On 6 December 2011, the European Court of Human Rights found the Belgian internment policy to be in breach of the ECHR. The case of De Donder and De Clippel v. Belgium concerned Tom De Clippel, a mentally ill person who had committed suicide while interned in an ordinary prison. Under Belgian law, internment (“internering” / “internement”) is a “safety measure” to protect society against a dangerous mentally ill individual who was committed a serious offence, but who is not considered to be criminally liable due to his or her mental illness.
According to the Court, the authorities should have been aware that there was a real risk that Tom De Clippel, as a paranoid schizophrenic, might attempt to commit suicide while detained in an ordinary prison environment. The Court found a substantive violation of Art. 2 ECHR (the right to life) on the ground that Tom De Clippel should never have been held in the ordinary section of a prison. This was not only contrary to the decision of the prosecutor to place him in the psychiatric wing of that prison but also resulted in a lack of appropriate treatment for his medical condition. This would have been sufficient for the Court to find a violation, but it chose to go to the core of the problem by stating that Tom De Clippel’s placement in ordinary prison was caused by a chronic shortage of places in specialised institutions for interned detainees and psychiatric wings in prisons.
Secondly, the Court also found a violation of Art. 5 § 1 (the right to liberty), because Tom De Clippel’s detention was manifestly contrary to domestic law. Belgian law requires that internment takes place in a specialised institution or, in exceptional circumstances, in the psychiatric wing of a prison. The Court further recalled its finding in the case of Aerts v. Belgium (ECtHR, no. 25357/94, 30 July 1998) that detention of a mentally ill person under Art. 5 § 1 (e) can only be lawful if it is effected in a hospital, clinic or other appropriate institution.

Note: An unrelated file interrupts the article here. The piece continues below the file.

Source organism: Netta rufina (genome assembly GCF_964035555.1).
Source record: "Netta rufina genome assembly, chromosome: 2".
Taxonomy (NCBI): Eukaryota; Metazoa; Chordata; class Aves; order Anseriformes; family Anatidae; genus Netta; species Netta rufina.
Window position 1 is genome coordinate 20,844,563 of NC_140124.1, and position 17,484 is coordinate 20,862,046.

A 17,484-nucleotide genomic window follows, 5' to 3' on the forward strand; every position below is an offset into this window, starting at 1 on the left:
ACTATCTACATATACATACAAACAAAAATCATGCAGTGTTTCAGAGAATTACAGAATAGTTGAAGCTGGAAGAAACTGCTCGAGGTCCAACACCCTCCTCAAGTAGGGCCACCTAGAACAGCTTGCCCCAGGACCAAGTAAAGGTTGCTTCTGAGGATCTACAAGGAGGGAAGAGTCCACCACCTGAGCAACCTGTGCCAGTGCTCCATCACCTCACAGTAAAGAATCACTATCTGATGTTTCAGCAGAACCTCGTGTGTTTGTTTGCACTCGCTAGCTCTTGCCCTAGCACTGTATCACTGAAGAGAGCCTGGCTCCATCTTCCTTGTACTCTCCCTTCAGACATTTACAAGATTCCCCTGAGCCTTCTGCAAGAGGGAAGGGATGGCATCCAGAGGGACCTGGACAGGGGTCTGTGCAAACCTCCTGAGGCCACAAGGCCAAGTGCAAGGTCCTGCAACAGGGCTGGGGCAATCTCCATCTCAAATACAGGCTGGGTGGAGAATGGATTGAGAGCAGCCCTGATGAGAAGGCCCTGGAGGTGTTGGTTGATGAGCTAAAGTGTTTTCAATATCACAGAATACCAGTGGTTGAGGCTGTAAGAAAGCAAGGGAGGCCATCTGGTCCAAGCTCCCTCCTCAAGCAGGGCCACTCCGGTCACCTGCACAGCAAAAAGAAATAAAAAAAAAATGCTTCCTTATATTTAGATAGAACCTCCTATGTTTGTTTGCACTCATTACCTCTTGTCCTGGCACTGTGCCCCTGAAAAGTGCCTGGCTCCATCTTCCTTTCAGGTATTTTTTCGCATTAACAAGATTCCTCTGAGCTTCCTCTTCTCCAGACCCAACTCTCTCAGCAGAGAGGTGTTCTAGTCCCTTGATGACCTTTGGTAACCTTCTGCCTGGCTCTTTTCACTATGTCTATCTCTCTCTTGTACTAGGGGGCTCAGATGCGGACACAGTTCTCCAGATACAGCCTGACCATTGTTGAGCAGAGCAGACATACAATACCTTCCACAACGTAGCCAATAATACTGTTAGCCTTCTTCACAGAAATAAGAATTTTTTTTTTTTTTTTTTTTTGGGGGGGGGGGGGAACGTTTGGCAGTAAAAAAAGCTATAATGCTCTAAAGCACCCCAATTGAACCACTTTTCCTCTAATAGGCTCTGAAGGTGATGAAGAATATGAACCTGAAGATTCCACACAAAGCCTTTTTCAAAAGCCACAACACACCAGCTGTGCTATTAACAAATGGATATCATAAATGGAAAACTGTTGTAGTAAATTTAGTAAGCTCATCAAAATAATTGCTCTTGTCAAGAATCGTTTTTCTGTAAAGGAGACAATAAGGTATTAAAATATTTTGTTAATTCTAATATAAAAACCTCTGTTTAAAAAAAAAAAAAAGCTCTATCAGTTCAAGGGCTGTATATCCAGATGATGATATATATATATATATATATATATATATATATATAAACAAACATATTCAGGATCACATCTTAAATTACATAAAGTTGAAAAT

As a Belgian, I am ashamed for the systematic detention of interned persons in ordinary prisons (approximately 1000 persons, around 10 % of the total prison population), which are not adapted to their needs and where they do not receive appropriate care. This practice is well-documented by the media, NGO’s (particularly the Belgian Human Rights League) and international bodies (such as the European Committee for the Prevention of Torture), and is generally acknowledged to be one of Belgium’s major human rights issues.
The Strasbourg Court should be hailed for making such a clear statement. On the short term, interned persons who are detained in ordinary prisons can invoke this judgment in order to get released. On the long term, the Belgian authorities must tackle the more structural problems: increase the capacity of specialised institutions, provide as far as possible alternatives to detention, limit internment to those cases which are strictly necessary to protect society and provide more support to regular psychiatric care in order to prevent internment. The message is clear: interned persons should not be treated as regular detainees, they suffer from mental illness and therefore deprivation of liberty is only allowed insofar as they receive adequate care aimed at their reintegration in society.